Cruz justifies his position by extolling the virtues of the "open internet," which Weinstein finds laughable given the Texas lawmaker's fierce opposition to net neutrality, the principle that the internet should remain free, open, and accessible.

Governments will be but one stakeholder among many, with no more or no less power than any of their counterparts.

"It's ironic that Ted Cruz is waxing eloquent on the Senate floor about internet freedom, when he is vehemently opposed to net neutrality, and has taken the dominant ISPs' view that they should be allowed to control what Americans see," Weinstein told Motherboard. "Americans don't have to be concerned about foreign countries censoring the internet, we have to worry about people like Ted Cruz censoring the internet."

Cruz has also tried to stoke fear by warning that if the transfer goes through, the US risks losing control of the .gov and .mil domains, which are used by government and military officials for official business and national security-related matters. Cruz asserted on the Senate floor that Congress has "received no assurances from the Obama administration that the US government will continue to have exclusive ownership and control of the .gov and .mil domains."

But this claim by Cruz is also blatantly false, experts say. In fact, the US will continue to retain authority over the .gov and .mil top-level domains for a simple reason: US control over these domains predates the US government's contract with ICANN, and the US has no intention of giving them up. "The United States, prior to the creation ICANN, had complete authority and control over .mil and .gov," Strickling testified. "That condition exists today and will continue on into the future."


Cruz has also suggested that ICANN might be planning to leave its California-based jurisdiction in Los Angeles for a foreign country.

This claim is likewise false, according to both Strickling and Göran Marby, ICANN's CEO, who also appeared before Congress this week. When asked by Sen. Mike Lee, an influential Utah Republican on the Senate Judiciary Committee, if ICANN is committed to "remaining domiciled in California subject to both US and California law, post-transition," Marby flatly replied: "Yes."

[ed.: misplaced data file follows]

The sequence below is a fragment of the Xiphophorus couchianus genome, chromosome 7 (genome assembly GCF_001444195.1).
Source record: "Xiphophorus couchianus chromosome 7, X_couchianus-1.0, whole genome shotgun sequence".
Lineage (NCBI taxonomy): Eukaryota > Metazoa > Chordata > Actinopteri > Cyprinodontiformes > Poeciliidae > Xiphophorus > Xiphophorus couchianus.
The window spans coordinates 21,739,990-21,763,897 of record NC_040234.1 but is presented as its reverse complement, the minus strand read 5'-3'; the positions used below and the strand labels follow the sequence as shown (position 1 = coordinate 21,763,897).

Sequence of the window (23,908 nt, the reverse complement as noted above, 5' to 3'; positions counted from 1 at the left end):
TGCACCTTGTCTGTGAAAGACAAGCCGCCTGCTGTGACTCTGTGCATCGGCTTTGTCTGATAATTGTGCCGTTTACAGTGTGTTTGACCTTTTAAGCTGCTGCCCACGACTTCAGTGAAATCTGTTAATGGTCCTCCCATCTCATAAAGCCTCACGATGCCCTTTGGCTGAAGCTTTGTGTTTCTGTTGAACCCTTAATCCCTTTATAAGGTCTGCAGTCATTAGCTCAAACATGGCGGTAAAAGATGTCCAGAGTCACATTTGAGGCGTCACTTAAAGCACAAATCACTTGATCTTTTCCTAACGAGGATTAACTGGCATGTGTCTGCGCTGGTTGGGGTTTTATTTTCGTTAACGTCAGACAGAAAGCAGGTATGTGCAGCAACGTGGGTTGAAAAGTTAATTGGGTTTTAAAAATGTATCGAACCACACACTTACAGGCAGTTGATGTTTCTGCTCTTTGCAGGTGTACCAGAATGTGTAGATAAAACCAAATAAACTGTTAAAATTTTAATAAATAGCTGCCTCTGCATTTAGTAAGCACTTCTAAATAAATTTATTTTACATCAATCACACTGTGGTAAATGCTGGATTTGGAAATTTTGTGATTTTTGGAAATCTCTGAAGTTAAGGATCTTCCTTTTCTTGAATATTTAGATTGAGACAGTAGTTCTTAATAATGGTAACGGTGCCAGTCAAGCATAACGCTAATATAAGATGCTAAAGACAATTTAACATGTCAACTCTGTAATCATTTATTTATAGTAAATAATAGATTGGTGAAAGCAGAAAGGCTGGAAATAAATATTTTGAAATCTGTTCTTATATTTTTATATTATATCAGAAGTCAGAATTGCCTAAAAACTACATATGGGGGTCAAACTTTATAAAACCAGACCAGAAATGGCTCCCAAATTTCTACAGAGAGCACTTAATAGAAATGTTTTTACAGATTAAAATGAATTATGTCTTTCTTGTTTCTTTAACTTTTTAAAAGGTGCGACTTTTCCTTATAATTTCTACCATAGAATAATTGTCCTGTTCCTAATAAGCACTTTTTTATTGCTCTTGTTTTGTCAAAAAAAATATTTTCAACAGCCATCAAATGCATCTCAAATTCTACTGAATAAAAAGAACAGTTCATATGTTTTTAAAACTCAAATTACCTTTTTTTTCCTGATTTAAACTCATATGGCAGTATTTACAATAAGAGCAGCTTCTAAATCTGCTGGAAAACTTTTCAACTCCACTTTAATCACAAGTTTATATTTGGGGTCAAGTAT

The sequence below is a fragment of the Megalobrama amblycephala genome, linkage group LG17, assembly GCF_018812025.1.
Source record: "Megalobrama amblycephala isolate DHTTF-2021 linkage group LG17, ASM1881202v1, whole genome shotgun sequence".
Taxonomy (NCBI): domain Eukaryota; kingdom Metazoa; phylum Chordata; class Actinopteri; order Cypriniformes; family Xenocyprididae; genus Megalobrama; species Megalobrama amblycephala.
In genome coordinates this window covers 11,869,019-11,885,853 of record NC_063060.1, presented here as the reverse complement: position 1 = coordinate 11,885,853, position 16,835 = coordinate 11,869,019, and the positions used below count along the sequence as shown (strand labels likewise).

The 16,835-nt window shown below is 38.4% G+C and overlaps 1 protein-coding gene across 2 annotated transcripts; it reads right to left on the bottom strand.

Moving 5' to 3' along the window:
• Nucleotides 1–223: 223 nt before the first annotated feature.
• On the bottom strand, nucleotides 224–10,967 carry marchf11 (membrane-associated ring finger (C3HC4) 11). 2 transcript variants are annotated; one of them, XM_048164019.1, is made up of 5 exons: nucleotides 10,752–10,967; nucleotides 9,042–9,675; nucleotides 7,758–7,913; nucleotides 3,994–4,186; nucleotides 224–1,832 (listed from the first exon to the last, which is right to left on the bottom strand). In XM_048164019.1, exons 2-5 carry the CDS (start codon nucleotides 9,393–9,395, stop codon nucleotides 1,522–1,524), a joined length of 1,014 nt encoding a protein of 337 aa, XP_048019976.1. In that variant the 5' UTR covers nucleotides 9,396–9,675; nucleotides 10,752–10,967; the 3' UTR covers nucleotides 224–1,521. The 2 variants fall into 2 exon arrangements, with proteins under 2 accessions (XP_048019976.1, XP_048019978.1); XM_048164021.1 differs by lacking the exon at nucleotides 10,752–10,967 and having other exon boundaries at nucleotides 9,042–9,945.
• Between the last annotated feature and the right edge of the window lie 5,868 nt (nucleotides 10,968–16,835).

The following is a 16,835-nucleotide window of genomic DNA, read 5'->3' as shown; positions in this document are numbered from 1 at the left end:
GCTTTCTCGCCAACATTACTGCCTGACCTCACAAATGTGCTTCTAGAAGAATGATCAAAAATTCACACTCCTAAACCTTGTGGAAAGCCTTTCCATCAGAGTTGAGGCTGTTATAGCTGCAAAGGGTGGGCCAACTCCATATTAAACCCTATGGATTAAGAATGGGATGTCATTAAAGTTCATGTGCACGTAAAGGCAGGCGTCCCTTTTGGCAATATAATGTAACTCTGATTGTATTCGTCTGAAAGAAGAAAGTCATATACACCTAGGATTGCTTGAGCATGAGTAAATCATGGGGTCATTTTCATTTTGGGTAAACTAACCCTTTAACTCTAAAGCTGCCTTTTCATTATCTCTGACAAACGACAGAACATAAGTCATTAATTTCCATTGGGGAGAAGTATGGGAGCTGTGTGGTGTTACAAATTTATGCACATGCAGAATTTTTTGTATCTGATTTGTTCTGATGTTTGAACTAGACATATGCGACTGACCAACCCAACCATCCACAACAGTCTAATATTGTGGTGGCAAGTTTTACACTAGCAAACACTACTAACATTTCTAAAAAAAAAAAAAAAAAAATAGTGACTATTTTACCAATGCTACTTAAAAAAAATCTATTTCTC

"ICANN's bylaws confirm that 'the principal office for the transaction of the business of ICANN shall be in the County of Los Angeles, State of California, United States of America,'" Strickling added. "ICANN's Board cannot change this bylaw over the objection of the stakeholder community. ICANN is a California corporation and will remain so."

Cruz has also asserted that when it comes to the internet governance transition, Obama, a former constitutional law professor, has "contempt" for the rule of law, because he intends to "give away this valuable, critical property" without Congressional approval. Cruz warned that US government employees working on the transition "risk personal liability in going forward contrary to law."

The basis for Cruz's threat appears to be Article IV, Section 3 of the US Constitution, which states: "Congress shall have power to dispose of and make all needful rules and regulations respecting the territory or other property belonging to the United States."

But this claim is absurd, experts say, because the US government neither "owns" nor "controls" the internet—contrary to the false assertions of some critics of the impending transfer—and never intended to maintain its stewardship role indefinitely. Weinstein said that this suggestion is further evidence that Cruz doesn't understand how the internet works.

"A lot of very smart people who care about free speech have been working for a long time to craft this transition in a way that makes sure that the kind of nightmare scenarios that Cruz is coming up with can't and won't happen," Weinstein said. "And these people are vastly more knowledgeable about how the internet works than Ted Cruz."